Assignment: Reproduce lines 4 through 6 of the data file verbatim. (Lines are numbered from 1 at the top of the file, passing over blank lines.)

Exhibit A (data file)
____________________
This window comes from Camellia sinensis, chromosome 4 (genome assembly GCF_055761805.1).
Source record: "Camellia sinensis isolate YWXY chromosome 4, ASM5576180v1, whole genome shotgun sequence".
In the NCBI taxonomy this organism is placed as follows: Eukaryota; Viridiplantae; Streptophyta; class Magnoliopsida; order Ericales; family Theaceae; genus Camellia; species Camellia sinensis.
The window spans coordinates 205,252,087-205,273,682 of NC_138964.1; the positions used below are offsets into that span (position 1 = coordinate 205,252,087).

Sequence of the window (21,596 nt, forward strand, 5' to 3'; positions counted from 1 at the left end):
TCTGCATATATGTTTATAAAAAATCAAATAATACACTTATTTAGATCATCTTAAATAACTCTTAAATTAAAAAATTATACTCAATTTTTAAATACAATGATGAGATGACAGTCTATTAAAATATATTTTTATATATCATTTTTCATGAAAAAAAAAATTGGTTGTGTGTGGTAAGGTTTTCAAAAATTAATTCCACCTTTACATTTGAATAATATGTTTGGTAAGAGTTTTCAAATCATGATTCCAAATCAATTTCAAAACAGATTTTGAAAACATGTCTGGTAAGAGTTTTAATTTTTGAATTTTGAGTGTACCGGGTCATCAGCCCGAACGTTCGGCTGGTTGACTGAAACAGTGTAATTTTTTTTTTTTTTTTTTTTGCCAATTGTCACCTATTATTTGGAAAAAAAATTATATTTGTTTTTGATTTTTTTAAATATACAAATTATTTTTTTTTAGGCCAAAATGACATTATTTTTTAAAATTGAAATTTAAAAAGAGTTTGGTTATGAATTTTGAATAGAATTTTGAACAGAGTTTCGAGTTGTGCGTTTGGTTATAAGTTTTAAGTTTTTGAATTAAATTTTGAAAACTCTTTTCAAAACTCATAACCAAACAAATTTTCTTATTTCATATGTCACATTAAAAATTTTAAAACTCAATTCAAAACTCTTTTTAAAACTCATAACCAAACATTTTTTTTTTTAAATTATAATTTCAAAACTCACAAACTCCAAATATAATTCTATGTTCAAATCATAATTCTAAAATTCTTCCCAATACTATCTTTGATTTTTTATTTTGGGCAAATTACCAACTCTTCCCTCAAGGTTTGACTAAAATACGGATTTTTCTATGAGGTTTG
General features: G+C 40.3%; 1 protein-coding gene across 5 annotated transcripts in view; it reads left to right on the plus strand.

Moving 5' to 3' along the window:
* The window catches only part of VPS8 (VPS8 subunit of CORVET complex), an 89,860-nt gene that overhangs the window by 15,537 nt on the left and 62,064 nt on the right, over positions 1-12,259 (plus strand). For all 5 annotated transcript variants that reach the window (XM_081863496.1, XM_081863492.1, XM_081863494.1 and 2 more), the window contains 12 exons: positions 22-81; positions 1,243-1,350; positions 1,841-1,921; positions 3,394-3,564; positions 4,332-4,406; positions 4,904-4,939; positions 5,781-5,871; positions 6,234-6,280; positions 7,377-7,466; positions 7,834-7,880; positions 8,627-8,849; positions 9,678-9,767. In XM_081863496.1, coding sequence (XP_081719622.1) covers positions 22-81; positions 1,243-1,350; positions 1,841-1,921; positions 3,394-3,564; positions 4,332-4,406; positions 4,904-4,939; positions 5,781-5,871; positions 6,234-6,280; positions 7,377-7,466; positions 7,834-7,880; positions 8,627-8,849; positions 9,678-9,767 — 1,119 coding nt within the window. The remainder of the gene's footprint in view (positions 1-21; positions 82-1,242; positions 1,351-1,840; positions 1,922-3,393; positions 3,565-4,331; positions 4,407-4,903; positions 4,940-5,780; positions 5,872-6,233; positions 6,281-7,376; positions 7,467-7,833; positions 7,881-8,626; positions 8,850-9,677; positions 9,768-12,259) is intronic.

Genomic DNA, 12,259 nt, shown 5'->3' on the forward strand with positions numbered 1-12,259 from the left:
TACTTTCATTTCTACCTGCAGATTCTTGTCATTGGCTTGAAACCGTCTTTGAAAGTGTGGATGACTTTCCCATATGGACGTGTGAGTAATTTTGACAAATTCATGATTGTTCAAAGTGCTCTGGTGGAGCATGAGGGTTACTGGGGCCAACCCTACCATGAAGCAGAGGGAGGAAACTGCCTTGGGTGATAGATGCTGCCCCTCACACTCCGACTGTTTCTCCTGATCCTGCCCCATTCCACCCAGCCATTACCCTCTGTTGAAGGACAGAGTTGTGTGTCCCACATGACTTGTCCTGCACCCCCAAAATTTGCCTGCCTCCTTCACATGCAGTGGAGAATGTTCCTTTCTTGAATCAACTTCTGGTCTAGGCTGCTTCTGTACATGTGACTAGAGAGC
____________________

The window spans coordinates 205,252,087-205,273,682 of NC_138964.1; the positions used below are offsets into that span (position 1 = coordinate 205,252,087).

Sequence of the window (21,596 nt, forward strand, 5' to 3'; positions counted from 1 at the left end):
TCTGCATATATGTTTATAAAAAATCAAATAATACACTTATTTAGATCATCTTAAATAACTCTTAAATTAAAAAATTATACTCAATTTTTAAATACAATGATGAGATGACAGTCTATTAAAATATATTTTTATATATCATTTTTCATGAAAAAAAAAATTGGTTGTGTGTGGTAAGGTTTTCAAAAATTAATTCCACCTTTACATTTGAATAATATGTTTGGTAAGAGTTTTCAAATCATGATTCCAAATCAATTTCAAAACAGATTTTGAAAACATGTCTGGTAAGAGTTTTAATTTTTGAATTTTGAGTGTACCGGGTCATCAGCCCGAACGTTCGGCTGGTTGACTGAAACAGTGTAATTTTTTTTTTTTTTTTTTTTGCCAATTGTCACCTATTATTTGGAAAAAAAATTATATTTGTTTTTGATTTTTTTAAATATACAAATTATTTTTTTTTAGGCCAAAATGACATTATTTTTTAAAATTGAAATTTAAAAAGAGTTTGGTTATGAATTTTGAATAGAATTTTGAACAGAGTTTCGAGTTGTGCGTTTGGTTATAAGTTTTAAGTTTTTGAATTAAATTTTGAAAACTCTTTTCAAAACTCATAACCAAACAAATTTTCTTATTTCATATGTCACATTAAAAATTTTAAAACTCAATTCAAAACTCTTTTTAAAACTCATAACCAAACATTTTTTTTTTTAAATTATAATTTCAAAACTCACAAACTCCAAATATAATTCTATGTTCAAATCATAATTCTAAAATTCTTCCCAATACTATCTTTGATTTTTTATTTTGGGCAAATTACCAACTCTTCCCTCAAGGTTTGACTAAAATACGGATTTTTCTATGAGGTTTG